Natural BCL-2 inhibitors

Natural product extracts (NPEs) represent a tremendous source of novel drugs and chemical compounds. In ancient life, NPEs were used to treat various health conditions ranging from simple headaches to a broader range of complex pathological conditions such as severe wounds, diabetes, cancer, tuberculosis, and many others (Bustanji et al., 2006; Mohammad et al., 2013; Kasabri et al., 2014; Motawi et al., 2014; Harb et al., 2018; Qasem et al., 2020; Althaher et al., 2022; Eldesouki et al., 2022; Bou Malhab et al., 2023; Tarawneh et al., 2023). In the past few decades, modern medicines have overshadowed these compounds. However, nowadays, and with the emergence of new infectious agents that are drastically evolving, drug discovery organizations are directing their focus toward applying high throughput analysis to generate NPE libraries hoping to come up with potent potential therapeutic agents (Thornburg et al., 2018; Althaher et al., 2022; Eldesouki et al., 2022; Bou Malhab et al., 2023; Tarawneh et al., 2023)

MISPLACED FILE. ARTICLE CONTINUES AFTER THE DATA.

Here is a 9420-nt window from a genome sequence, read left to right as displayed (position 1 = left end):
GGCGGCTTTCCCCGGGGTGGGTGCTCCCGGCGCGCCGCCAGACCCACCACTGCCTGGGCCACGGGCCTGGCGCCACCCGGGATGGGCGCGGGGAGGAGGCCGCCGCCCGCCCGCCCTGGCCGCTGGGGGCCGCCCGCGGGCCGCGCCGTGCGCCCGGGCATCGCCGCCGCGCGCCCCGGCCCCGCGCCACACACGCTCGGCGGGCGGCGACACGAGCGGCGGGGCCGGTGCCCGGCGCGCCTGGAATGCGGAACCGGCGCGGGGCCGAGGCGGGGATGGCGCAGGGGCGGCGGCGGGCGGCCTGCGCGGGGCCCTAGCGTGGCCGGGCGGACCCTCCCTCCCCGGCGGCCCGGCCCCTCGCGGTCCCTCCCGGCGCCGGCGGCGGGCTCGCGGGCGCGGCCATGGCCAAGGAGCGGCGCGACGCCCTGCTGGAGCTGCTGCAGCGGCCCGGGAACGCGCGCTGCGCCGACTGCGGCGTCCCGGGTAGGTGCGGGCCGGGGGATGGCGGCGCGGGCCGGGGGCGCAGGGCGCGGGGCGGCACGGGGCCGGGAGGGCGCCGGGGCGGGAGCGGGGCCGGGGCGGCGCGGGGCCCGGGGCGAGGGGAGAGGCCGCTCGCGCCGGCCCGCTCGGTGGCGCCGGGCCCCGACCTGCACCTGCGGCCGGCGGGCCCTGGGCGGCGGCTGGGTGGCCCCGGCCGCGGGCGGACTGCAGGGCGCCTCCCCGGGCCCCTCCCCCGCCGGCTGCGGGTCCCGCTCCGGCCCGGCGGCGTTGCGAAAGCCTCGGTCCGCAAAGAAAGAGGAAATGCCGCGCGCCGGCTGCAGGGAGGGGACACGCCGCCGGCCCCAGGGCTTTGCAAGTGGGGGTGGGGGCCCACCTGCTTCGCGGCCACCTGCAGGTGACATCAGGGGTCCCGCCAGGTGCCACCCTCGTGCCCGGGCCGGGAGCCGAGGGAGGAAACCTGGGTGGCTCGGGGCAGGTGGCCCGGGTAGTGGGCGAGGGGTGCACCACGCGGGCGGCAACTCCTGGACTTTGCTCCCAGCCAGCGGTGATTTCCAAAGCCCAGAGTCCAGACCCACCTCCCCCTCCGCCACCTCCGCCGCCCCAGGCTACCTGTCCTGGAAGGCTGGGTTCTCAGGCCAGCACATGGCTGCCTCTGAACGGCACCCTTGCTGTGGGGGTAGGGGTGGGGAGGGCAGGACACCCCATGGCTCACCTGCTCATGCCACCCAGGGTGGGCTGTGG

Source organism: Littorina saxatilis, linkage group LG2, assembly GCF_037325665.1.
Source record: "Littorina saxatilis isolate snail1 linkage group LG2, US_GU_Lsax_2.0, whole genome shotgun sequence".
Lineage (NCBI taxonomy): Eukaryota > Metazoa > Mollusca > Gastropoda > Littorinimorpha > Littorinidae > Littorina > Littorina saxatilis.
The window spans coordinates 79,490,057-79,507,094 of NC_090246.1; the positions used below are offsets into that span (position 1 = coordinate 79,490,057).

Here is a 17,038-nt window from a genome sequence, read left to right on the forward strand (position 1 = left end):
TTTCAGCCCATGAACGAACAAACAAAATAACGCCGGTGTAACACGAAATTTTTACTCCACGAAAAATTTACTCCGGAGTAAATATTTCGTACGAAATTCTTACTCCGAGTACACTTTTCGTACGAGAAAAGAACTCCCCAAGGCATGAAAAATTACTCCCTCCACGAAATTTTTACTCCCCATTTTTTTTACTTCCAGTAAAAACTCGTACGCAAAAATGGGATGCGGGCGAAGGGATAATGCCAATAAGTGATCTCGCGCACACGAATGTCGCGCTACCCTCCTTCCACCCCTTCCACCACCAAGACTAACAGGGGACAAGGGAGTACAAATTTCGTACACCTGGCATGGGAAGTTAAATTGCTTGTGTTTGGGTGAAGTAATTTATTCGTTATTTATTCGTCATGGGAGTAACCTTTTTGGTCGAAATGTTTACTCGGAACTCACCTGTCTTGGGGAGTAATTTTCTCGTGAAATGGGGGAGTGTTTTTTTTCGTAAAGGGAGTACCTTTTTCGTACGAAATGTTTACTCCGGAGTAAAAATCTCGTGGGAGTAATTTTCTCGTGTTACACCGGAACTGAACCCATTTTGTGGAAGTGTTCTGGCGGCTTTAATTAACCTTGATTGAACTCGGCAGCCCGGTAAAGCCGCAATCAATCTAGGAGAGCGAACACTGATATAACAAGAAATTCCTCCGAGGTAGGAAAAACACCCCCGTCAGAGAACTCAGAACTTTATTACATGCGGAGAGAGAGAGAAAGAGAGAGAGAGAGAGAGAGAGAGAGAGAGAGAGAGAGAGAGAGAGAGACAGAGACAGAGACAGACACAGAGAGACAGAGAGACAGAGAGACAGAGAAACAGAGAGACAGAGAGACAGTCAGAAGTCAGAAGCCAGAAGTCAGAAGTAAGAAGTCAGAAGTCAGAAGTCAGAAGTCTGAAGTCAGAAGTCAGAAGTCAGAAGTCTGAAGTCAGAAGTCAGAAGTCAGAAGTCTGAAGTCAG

As discussed earlier, the anti-apoptotic BCL-2 protein family is a validated target for cancer therapy. Few drugs have shown potent effects and were approved by the FDA for disease therapy; therefore, shifting towards natural extracts was the alternative. A large-scale project was initiated in the past two decades by the National Cancer Institute (NCI), where they tested more than 150,000 natural compounds derived mostly from terrestrial plants, marine plants, and invertebrates, and some from microbial sources (Hassig et al., 2014). High- Throughput Screening (HTS) techniques were used to screen these products against all antiapoptotic protein family members (Bcl-2, Bcl-W, Bcl-xL, Bcl-B, Mcl-1, and Bfl-1). Results revealed 994 NPEs with confirmed activity against one or more BCL-2 protein members. Perylene quinone mycotoxins like Altertoxins I, II, and alterperylenol isolated from the fungus Alternaria alternata and gossypol are examples of these compounds. Moreover, 17% of these NPEs were found to activate Caspase 3/7 pathways in tumor cells, therefore, inducing apoptosis (Table 3) (Ackler et al., 2008). Many bacterial endotoxins were found to harbor an anti-cancer effect. Examples are the cytotoxic necrotizing factor (CNF) secreted by Escherichia coli that was found to suppress cellular differentiation and induce apoptosis (Khoshnood et al., 2022). Pseudomonas aeruginosa, a gram-negative non-fermentative bacillus, secretes several exotoxins, including exotoxin A & T, that induce caspase 3-dependent apoptosis and DNA fragmentation (Wolf and Elsässer-Beile, 2009; Goldufsky et al., 2015). Antibiotics produced by bacterial cells are also potent anticancer agents. For instance, Tetrocarcin A secreted by Micromonospora sp. was described to antagonize BCL2 function and inhibit the junctional adhesion molecule A and human epidermal growth factor receptor 2 (HER2) (Vellanki et al., 2019). It also showed strong bioactivity against cellular growth as it inhibits both AKT and BCL2 pathways. Several mouse models with various tumor types were treated with Tetrocarcin A, and all exhibited promising tumor suppression, most commonly breast and lung cancer (Nakashima et al., 2000; Vellanki et al., 2019). This compound antagonizes IAP proteins, which is another mechanism by which it activates apoptosis. Pang X et al performed a cell viability assay and tested the effect of Perylenequione derivatives on the gastric and hepatocellular carcinoma cell lines, SGC-7901 and BEL-7402, respectively (Pang et al., 2018). A secondary metabolite produced by Streptomyces bacteria is Actimycin A functions in halting the mitochondrial electron transport chain, as well as arresting the cell cycle by increasing the expression of cyclin-dependent kinase inhibitor (CDKI) and decreasing CDK 2/4/6 and cyclin D levels. It was also found that this metabolite causes the loss of mitochondrial membrane potential and elevates the levels of the proapoptotic BAX, making it an enhancer of the apoptotic process (Park et al., 2007). In vitro studies using lung cancer cells, juxtaglomerular cells and liver cells proved the antiproliferative effect of actinomycin A (Park et al., 2007; Han and Park, 2009). Gossypol, a natural polyphenol extracted from cottonseeds that were historically utilized in Chinese herbal medicine, was proven to eliminate many cancer types in vitro and in vivo. One way it does that is by acting on the Jun N-terminal kinases or JNKs that phosphorylate pro-apoptotic BCL2 members, enhancing cell death (Dhanasekaran and Reddy, 2008). Another way gossypol works is by inhibiting the activity of BCL-xl anti-apoptotic member which allows BAX and BAK proteins to transmit the apoptotic signal. Moreover, gossypol exhibited a synergistic effect when combined with chemotherapy and/or radiation therapy, as it decreases the rate of resistance and increases the cell’s susceptibility (Xu et al., 2005; Zerp et al., 2009). Several plants were found to have chemical compounds that, when extracted, are of great benefit to human health; an example is Purpurogallin, which is a compound found in oak nutgall trees that possesses antioxidants, anti-inflammatory, and anticancer effects (Gao et al., 2018). Different types of cells were examined, such as keratinocytes, neurons, and epithelial cells. In esophageal squamous cell carcinoma (ESCC) cells, Purpurogallin acted as an inhibitor of the mitogen-activated protein kinase cascade (MAPK), reducing the expression of cyclins A and B therefore arresting the cell cycle and inducing apoptosis by activating the poly (ADP-ribose) polymerase-1, PARP-1 (Xie et al., 2019).